On the Road to Recovery and Self-Sufficiency

Charity Spotlight: This post was provided by Steve Teekens, Executive Director of Na-Me-Res (Native Men’s Residence), as part of our ongoing charity spotlight series. 


Within the homeless population of Toronto, the Aboriginal people are over represented and among the most visible members of our community. Too often they are victims of other-inflicted and self-inflicted violence, in a state of poor physical health, and in conflict with the law. Many self-medicate and are addicted to alcohol, un-prescribed medications and street drugs. Some live this way because they have special needs, but there are other factors as well. As an Aboriginal agency, Na-Me-Res is particularly cognizant of the impact of contributing social and cultural factors, including the inter-generational effects of colonization and the scars from the residential school syndrome.

Na-Me-Res Shelter

Our 71 bed shelter exists to house and serve the needs of the some of these aboriginal men who are struggling on the streets. Our objective is to reduce the number of homeless, and also to prevent those at risk of becoming homeless, by equipping them with tools of empowerment, self-reliance, and economic independence. We work to build a strong foundation for our clients on their road to recovery and self-sufficiency.

Our 22 bed transitional housing service provides a safe and supportive learning and housing environment with 25 beds for Aboriginal men.  Programs offered provide residents with the opportunity to develop the skills required to succeed in the broader urban environment as strong, self-confident Aboriginal men.

A drum group at the Annual Traditional Pow Wow
A drum group at the Annual Traditional Pow Wow

An example of this is Mr. Easter, a member of the Mosakahiken Cree Nation. He came to Toronto from Thunder Bay for a change of scenery. At the time of his move, he was drinking heavily and it had affected his health. He was losing his sight due to his poorly-managed diabetes, but with no local support system and no knowledge of the city and its services, he ended up hospitalized for three weeks. After his hospital stay, he was eventually referred to us at the Na-Me-Res.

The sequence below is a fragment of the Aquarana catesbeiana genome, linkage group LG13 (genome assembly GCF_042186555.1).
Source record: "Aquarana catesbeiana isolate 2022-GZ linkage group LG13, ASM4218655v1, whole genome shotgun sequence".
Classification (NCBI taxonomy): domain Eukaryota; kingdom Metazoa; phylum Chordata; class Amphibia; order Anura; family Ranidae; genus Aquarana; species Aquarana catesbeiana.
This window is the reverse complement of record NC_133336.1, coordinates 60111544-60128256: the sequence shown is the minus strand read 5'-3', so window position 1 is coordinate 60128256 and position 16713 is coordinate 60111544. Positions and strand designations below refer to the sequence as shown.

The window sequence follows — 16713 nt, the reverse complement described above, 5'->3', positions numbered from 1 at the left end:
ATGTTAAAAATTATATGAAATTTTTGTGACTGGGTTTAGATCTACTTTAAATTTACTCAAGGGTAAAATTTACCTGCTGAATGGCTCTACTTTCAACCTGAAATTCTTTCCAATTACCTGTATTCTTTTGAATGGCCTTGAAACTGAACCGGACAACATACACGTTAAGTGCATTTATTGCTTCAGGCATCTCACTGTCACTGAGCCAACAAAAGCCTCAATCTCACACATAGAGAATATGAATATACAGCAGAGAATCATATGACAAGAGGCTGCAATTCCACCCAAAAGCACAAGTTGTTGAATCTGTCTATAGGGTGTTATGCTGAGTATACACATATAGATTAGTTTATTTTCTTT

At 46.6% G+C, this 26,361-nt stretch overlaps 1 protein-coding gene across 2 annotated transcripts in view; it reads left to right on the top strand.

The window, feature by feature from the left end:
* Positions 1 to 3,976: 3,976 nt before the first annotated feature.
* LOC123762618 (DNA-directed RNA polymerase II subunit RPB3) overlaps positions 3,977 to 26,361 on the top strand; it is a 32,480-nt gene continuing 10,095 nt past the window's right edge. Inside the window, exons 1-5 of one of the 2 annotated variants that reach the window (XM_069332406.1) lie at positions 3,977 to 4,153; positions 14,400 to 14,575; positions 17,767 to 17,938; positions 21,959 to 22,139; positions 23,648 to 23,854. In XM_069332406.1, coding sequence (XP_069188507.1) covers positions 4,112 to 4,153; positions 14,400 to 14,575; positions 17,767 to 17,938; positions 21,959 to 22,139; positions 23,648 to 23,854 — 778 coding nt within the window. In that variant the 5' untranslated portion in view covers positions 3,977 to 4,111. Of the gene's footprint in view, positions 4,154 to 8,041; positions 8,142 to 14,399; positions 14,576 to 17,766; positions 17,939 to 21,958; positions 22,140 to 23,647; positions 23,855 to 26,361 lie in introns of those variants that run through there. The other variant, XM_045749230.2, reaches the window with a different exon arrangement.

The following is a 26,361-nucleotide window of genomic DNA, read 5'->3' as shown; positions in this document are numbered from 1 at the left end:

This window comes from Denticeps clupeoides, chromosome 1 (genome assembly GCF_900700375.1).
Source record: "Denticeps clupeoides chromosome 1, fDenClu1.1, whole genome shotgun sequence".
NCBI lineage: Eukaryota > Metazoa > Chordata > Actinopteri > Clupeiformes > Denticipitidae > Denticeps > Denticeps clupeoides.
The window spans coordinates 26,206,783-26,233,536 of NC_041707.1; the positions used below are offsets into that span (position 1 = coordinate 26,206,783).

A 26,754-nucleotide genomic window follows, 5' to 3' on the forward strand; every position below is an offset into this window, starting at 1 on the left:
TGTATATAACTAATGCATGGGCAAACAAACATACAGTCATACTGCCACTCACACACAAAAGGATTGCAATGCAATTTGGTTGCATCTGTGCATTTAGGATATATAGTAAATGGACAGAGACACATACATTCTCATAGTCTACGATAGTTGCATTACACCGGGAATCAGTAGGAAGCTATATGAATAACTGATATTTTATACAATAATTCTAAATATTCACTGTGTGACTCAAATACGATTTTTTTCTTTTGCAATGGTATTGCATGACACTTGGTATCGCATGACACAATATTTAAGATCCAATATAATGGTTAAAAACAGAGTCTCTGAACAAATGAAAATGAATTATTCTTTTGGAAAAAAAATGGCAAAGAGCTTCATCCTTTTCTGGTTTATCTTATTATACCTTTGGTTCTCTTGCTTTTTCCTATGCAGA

Upon Mr. Easter’s arrival at our emergency shelter, his severe physical health needs and intellectual disabilities resulted in his immediate referral to our Mino Kaanjigoowin program team. With intensive and comprehensive support, he was able to lose weight and get his diabetes well controlled. This Mino Kaanjigoowin program offers a multi-disciplinary care team which includes traditional elders and teachers, medical professionals, client support workers, and community support to meet the complex needs of our clients.

Now, nearly a year after arriving in Toronto, Mr. Easter is on the verge of moving into an affordable housing unit where he will be living independently, but will still have the continued and ongoing support of the Mino Kaanjigoowin team. Before his connection to Na-Me-Res, Mr. Easter had no support system, in a new city. Now, he feels surrounded by people who care about him.

Mr. Easter is just one example of the success that comes out of our work. We are known to individuals on the streets for the quality of care we provide to our clients at our men’s shelter, our transitional housing facility and through our Outreach & Support Services. Our hope is to continue to help homeless people overcome the barriers that have contributed to their struggles and being on the streets. We aim to assist people in finding housing, keeping their housing, gaining meaningful education which leads to permanent employment, which in turn enables them to be contributing members of society.


To learn more about the Na-Me-Res, or to make a donation, please visit their Charity Profile Page.

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